Ever wondered what the not-so-attractive concrete wreck off the Southend coast is? It looks pretty bland but it’s actually a fascinating reminder of Southend’s wartime history- although it wasn’t supposed to be…

Just over a mile offshore from Thorpe Bay Yacht Club you can see the remains of a 2,500 tonne concrete Phoenix caisson.

Southend Standard:

Wreck - It lies partially sunk on a sand bank in the Thames estuary and dates back to D-Day during the Second World War

It lies partially sunk on a sand bank in the Thames estuary and dates back to D-Day during the Second World War.

It’s known locally as the ‘Mulberry Harbour’ but, actually it is just one small section of a Mulberry Harbour which was destined for use once the D-Day landings had taken place.

Operation Overlord (D-Day) - the invasion of Europe by 250,000 allied soldiers, began in the early hours of June 6, 1944.

It was an unprecedented logistical challenge that assumed all major French ports would be unusable.

And of course, there was the task of getting not only thousands of soldiers safely off the boats and onto the beaches of Normandy (under heavy fire from the enemy) but also the colossal amount of equipment including tanks-that needed to somehow get onto dry land too.

This meant the allies needed to take their own harbours with them to re-supply troops once ashore. There was known as Mulberry Harbours and would be floated over to Normandy in sections and assembled just off shore.

Southend Standard:

There were four major components to Mulberry Harbours. The first comprised of 60 cement-filled blockships' which sailed across the Channel under their own steam then, when in the correct location, lined up bow to stern and scuttled, creating secondary or `Gooseberry' breakwaters for the harbour site.

The second component involved 150 massive `Phoenix' hollow concrete caissons of various sizes, each towed by a tug (like the one sunk off the Southend estuary).

The third component comprised several floating wharves or `Spuds' anchored within the harbour perimeter and the fourth consisted of floating road bridges connecting the Spud wharves with the land, composed of steel and concrete pontoons that supported sections of roadway.

An additional element was positioned farther out to sea in the form of a floating breakwater constructed of hollow tubes or Bombardons' designed to reduce the height of incoming waves.

This whole infrastructure was on a massive scale, designed to cope with large numbers of troop transport and supply ships.

Operation Overlord lasted for little over three weeks and by June 30 had landed over 850,000 men on the invasion beachheads, together with nearly 150,000 vehicles and 570,000 tons of supplies.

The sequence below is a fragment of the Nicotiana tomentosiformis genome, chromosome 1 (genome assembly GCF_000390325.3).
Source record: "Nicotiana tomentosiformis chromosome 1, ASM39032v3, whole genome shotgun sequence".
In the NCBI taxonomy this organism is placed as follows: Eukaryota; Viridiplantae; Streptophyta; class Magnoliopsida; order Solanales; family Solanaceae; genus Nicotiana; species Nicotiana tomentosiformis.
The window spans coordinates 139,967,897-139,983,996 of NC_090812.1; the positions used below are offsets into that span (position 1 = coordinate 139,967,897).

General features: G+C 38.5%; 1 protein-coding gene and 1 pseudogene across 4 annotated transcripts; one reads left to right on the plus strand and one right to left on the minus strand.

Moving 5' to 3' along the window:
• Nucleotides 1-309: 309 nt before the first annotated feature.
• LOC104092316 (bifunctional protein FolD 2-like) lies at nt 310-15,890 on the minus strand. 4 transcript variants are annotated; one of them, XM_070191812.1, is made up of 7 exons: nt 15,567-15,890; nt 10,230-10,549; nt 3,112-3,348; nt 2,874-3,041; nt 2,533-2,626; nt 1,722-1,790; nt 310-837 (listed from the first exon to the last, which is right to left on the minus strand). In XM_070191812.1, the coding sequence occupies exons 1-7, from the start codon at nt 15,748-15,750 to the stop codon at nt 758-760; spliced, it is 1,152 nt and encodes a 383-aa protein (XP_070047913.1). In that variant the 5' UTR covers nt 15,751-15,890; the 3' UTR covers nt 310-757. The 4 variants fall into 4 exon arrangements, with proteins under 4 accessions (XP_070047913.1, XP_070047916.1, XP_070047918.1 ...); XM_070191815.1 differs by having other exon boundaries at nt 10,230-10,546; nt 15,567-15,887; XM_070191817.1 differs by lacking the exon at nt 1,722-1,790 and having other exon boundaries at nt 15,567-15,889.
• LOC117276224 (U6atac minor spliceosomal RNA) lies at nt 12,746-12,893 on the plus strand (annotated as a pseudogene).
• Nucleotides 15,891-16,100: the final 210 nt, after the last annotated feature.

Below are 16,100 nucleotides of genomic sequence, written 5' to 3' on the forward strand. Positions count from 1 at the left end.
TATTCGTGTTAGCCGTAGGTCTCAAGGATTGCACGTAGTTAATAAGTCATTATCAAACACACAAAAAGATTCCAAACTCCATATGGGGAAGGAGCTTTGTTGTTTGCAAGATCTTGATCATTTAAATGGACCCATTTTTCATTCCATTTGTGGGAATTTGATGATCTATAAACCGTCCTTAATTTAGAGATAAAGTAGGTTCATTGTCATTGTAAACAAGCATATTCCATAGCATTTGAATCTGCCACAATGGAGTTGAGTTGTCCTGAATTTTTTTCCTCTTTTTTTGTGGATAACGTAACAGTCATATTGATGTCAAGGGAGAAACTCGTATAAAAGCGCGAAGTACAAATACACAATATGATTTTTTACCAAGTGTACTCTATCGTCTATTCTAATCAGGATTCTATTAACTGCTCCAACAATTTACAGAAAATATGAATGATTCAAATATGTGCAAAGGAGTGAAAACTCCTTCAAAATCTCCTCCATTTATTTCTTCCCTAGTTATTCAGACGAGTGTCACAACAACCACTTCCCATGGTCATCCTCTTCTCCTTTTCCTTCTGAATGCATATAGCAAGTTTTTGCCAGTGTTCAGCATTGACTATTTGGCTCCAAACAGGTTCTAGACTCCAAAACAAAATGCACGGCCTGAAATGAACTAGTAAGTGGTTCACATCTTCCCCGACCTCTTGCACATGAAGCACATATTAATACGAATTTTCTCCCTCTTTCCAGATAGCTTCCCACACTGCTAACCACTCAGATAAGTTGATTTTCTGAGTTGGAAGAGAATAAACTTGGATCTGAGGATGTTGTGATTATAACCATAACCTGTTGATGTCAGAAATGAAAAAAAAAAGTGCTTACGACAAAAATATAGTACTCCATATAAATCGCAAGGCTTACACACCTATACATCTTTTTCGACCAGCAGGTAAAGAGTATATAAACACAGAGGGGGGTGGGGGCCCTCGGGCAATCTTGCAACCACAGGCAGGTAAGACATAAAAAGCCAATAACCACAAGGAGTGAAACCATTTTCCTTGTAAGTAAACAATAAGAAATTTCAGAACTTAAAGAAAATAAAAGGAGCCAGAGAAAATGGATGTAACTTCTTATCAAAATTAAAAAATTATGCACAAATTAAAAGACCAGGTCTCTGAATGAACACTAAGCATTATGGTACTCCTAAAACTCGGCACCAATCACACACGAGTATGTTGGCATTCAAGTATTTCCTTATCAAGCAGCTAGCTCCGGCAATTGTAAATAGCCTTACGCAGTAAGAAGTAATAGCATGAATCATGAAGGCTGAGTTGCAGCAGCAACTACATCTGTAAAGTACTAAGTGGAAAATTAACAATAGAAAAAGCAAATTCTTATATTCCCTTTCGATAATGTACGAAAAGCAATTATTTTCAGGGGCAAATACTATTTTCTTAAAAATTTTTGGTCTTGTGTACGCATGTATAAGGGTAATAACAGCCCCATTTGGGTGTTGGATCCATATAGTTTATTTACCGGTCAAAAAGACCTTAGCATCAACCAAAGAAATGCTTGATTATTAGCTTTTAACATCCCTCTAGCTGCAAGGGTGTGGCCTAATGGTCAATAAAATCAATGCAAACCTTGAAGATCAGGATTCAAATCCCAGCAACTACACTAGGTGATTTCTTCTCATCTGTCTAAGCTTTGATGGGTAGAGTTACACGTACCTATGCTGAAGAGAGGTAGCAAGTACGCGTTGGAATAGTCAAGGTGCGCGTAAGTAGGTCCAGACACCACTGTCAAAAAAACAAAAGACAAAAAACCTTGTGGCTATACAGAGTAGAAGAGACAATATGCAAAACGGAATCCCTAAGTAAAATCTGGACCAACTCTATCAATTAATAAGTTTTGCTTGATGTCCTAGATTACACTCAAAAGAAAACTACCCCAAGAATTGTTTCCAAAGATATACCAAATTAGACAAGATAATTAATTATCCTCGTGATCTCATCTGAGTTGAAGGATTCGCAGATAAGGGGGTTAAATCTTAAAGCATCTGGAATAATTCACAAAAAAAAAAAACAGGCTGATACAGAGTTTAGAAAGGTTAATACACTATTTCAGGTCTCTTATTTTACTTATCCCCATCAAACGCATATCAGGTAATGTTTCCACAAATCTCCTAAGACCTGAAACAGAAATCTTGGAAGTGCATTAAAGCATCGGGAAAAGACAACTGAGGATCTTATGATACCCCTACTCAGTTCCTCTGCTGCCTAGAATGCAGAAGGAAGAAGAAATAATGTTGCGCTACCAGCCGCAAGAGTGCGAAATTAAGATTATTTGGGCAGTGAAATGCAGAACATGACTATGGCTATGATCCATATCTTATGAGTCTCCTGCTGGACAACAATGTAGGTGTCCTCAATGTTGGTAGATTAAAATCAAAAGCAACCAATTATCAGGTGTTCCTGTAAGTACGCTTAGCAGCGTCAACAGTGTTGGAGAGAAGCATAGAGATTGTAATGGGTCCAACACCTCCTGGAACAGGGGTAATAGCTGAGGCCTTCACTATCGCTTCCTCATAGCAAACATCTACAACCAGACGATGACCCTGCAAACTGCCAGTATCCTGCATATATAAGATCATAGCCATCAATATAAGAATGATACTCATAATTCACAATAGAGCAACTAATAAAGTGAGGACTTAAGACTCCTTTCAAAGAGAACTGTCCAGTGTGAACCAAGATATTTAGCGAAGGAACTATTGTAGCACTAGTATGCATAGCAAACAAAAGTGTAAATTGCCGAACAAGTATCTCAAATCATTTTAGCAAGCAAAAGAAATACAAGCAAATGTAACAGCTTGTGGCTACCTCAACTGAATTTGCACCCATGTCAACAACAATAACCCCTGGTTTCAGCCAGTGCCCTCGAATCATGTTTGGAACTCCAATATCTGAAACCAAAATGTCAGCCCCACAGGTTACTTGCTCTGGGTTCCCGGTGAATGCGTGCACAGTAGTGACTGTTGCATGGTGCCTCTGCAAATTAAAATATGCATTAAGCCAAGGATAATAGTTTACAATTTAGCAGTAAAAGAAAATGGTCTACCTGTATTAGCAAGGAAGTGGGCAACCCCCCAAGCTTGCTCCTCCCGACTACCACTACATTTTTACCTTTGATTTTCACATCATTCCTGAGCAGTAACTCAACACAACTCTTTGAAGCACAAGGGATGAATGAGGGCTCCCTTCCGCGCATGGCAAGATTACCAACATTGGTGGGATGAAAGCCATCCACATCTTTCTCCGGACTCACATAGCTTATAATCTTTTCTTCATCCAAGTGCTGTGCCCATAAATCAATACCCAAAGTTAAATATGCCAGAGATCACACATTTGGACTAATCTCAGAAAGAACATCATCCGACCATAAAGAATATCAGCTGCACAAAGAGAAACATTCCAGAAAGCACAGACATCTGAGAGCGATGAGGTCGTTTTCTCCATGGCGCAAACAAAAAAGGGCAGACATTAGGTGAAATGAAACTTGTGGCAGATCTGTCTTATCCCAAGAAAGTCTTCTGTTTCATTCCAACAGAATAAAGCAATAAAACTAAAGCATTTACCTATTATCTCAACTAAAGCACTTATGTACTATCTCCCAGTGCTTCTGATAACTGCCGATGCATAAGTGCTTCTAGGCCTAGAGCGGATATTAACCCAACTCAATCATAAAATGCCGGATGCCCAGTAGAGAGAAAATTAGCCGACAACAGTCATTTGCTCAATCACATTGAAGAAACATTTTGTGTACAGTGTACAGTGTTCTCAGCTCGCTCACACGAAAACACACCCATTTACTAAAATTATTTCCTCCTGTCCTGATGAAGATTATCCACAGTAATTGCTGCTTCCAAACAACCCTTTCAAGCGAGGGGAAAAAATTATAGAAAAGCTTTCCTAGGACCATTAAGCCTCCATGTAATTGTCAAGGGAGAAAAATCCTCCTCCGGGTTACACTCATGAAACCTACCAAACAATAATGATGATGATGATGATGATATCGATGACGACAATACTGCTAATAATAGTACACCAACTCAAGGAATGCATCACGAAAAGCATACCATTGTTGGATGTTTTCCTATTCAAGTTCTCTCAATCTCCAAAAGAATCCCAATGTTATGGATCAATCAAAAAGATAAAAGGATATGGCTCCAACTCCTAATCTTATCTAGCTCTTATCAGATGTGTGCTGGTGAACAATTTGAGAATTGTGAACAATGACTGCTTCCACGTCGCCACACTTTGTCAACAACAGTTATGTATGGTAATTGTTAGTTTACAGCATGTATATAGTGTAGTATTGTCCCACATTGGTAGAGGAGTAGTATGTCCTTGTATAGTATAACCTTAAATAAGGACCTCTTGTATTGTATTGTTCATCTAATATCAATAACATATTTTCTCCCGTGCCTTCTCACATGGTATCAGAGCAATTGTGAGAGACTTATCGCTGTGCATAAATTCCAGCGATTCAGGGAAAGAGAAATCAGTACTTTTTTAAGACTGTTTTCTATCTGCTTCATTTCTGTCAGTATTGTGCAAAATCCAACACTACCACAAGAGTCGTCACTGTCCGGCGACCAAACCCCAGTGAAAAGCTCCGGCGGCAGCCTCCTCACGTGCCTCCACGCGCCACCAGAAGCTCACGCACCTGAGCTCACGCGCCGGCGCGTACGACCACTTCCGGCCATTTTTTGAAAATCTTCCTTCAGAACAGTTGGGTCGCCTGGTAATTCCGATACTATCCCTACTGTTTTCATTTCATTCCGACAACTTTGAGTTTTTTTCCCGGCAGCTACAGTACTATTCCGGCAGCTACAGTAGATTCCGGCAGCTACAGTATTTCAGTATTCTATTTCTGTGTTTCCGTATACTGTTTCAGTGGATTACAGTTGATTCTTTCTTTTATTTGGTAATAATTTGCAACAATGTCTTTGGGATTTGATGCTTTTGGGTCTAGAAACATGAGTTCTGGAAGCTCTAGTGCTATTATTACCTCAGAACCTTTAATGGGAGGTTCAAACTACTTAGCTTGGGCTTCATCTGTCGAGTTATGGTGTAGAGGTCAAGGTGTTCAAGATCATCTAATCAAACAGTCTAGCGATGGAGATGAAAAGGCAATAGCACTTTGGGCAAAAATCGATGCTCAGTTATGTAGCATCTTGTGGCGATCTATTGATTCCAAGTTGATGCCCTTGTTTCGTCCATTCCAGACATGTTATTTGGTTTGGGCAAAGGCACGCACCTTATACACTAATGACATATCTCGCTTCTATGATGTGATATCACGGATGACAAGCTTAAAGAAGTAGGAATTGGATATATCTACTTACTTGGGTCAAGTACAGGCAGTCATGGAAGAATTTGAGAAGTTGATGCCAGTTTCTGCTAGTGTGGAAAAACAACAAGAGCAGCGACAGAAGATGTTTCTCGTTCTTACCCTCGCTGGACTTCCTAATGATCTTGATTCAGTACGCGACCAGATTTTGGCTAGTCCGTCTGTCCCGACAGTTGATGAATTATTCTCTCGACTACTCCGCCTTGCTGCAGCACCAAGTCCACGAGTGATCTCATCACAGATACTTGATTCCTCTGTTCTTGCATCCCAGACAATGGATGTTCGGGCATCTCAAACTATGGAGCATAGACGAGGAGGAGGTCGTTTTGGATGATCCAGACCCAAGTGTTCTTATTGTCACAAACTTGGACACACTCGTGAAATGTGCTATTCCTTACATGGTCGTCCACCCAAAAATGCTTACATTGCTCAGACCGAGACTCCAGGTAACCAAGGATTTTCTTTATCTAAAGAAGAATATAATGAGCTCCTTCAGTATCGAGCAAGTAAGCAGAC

As Prime Minister Churchill said, the Mulberry Harbours were `a principal part of the great plan' and were decisive in the first days of the invasion.

Many of the caissons for these portable harbours had been built in the docks on the River Thames, however the one that sits off Southend today was actually made in Goole dry docks on the River Humber. Classes as a C1, it was one of the smallest of the caissons.

Benfleet historian and co-author of the Essex Hundred series of books, Andrew Summers, explained: “The plan was to tow the caissons to the site of the proposed harbour location on the Normandy coast and sink them in position, where they would then serve as supports for the landing bridges.

"Each concrete caisson was hollow and if made watertight would float. It is difficult to imagine these concrete structures, some weighing up to 5,000 tons, bobbing about on the high seas.

“Building the caissons in the first place was a huge task and undertaken in great secrecy. An apprentice, Frank Agar, who worked on the project for over four months, commented that the workers had no idea what they were building.

"Some speculated they were concrete barges. Apart from the 500 people employed on building the six caissons made in Goole another 6,000 worked on them in Essex. The name Mulberry was not significant, simply a codeword. The concrete caissons were coded named ‘Phoenix’.

"It was an accident while towing the caissons to France that led to one of them being stuck here permanently off the coast of Southend.

“One of them, whilst being moved south, sprang a leak off of the River Crouch,” added Andrew.

“It was towed into the Thames Estuary to await inspection but in a squall it broke free. With the concrete shell punctured it flooded and at low tide it settled on a sandbank and broke in two.

"It has remained on the sand bank ever since, generally off limits. In 1954, however, it was used as a viewing platform to witness the return of the Royal Yacht Britannia with the young queen Elizabeth’s aboard returning from an overseas tour.”